Sunday, December 26, 2010

The Key to Ski at Three

Olympic swimmer, Spanish translator, sponsored mountain biker, and now add professional skier to the list. Yack has some future ahead of him.

I was never going to be that mom – the annoying kind who gets her child up at 4 a.m. to go to swim practice for four hours before school starts. The kind who forces their kid to go mountain biking in the rain because she thinks it will toughen him up for competition. The kind whose idea of relaxing is practicing the constellations en espanol.

Oh, but I am that mom. And I have hated myself for it, until today where I saw a glimmer of joy on my son’s face when I forced him into doing something that made him cold and miserable.

Let’s back up. When Yack was seven months old, I signed him up for swim lessons. Well, swim lessons is a misnomer. Float lessons is a more accurate description. This Infant Resource Swim program forces your kid to either be deathly afraid of the edge of a pool, or if luck would have it and he happened to fall in, to float on his back and scream like a banshee for help. At first, I wasn’t too concerned with whether Jack liked the water or not. (An emphasis on the "not", screaming bloody murder to get out of the pool). I was doing the responsible thing, though. This was about him not drowning.

But now as we enter our third season, I have fantasies about him emulating Michael Phelps, absent the bong hits.

Sure, I want him to be a happy kid, but I also want him to reach his true potential. Because his mother sure as hell didn’t. Isn’t having kids a little like being granted a do over? Don’t you get a second chance through the lives of your children? Long live vicarious parents.

Cut to last week. Pants and I have been excited (read: impatient) to teach Yack to ski. This is strictly a selfish act – we both would like to spend a lot more time on the mountain with our snowboards and can’t do it without the guilt unless the kid comes with. So, we have been implementing a number of tactics to get him into the sport. One includes having him watch some of his cartoonish heroes in the act. “Look, Yack, Go Diego Go is SKIING! How fun do you think he is having right now? Let’s pause it to see the true smile on his face.”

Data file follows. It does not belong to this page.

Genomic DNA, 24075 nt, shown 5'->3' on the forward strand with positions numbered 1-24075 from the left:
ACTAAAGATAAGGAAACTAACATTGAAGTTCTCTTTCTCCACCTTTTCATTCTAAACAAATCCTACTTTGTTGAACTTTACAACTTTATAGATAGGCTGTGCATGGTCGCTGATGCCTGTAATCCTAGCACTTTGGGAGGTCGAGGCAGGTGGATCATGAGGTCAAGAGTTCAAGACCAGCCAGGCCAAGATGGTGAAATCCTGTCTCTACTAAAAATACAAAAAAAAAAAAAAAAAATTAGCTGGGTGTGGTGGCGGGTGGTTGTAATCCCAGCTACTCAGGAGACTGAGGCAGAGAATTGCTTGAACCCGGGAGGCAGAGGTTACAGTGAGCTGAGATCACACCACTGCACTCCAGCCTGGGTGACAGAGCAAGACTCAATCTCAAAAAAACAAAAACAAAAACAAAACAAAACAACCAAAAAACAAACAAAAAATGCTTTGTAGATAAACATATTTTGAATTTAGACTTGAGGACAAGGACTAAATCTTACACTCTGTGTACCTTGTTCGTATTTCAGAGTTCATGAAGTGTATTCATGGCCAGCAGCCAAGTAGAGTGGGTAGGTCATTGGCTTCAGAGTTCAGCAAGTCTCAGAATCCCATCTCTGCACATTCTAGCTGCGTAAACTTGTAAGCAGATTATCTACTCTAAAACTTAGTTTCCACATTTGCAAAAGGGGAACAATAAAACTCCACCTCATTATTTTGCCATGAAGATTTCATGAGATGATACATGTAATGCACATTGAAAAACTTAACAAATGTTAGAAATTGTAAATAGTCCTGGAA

Other coaxing mechanisms that seemed to work are listed below. For those parents who would like to get your kids to be excited about freezing in the snow, please feel free to borrow these suggestions. I take no ownership in them. There will be absolutely no copyright infringement. You’re welcome:

1. The minute he is old enough to walk, take him sledding. Any old makeshift platform will do, but make sure it’s smooth on the bottom and durable. No computer bags or outdoor furniture covers, please. These typically have some sort of zipper or belt buckle that will find its way into the booty. Household items that worked for us: reusable grocery bags, infant bathtubs, trash can lids, or here's a novel thought: get a sled.

2. Don’t pick a spot that’s too steep, and know how to stop when going too fast. I made this mistake by putting a screaming Yack on my lap and hurdling down a very steep mountain side that was highly populated with pines. At the last minute, I had to throw Yack off of me and into the hands of my father as I plunged into a tree trunk, shoulder first.

3. Cover your child’s hands. If his hands happen to get wet, the jig is up. The fun is over. You can pack it up and go home. If kiddo gloves are not readily available, use socks or your stocking cap and wrap a rubber band around his wrists.

4. Have a snowball fight. Let him hit you a few times in the legs or back and then turn around and wallop him a good one right in the head. Make sure that the snowball is not packed too hard and don’t aim for the eyes. This will inhibit his ability to see and he will want to go back inside.

5. Under any circumstances, do NOT call a bib a “bib”. He will think it’s for babies and refuse to wear it. After several temper tantrums in the sporting goods store, we had to convince poor Yack that he wasn’t wearing a bib, but overalls and that they will keep him warm as he plummets head first into the powdery snow.

6. Force his feet into the ski boots. They will seem constricting at first but after he almost collapses of exhaustion from fighting you, ask him to kick something - a garbage can, a car bumper. He will find this amusing and not want to take them off.

7. Tell him that he looks like Buzz Lightyear in his snow outfit. This will increase his confidence and he will think he is flying down the mountain while yelling, “To infinity…. and beyyyyooond.”

These little strategies added up to be the key to Yack’s success. I’m not going to lie. Pants and I were nervous about the potential meltdown. But the work by all three of us paid off. We took Yack to a hill behind our cabin that had about three inches of fresh snow. Pants distracted him while I pulled up his big boy bib and clicked in his mini skies. We carried him up the mountain and told him to point his ski tips towards Daddy. “What are tips?” Oh, right, I forgot we were teaching a three year old.

“The tips are the front points of your skies.” And that’s all the explanation Bode Miller needed before he began shredding down the mountain side. With a smile on his face and his arms out like Buzz, my little boy zipped past me while yelling, “Yee Hahhhh.”

“Mommy, I’m a skier.”

You most certainly are, my sweet boy.

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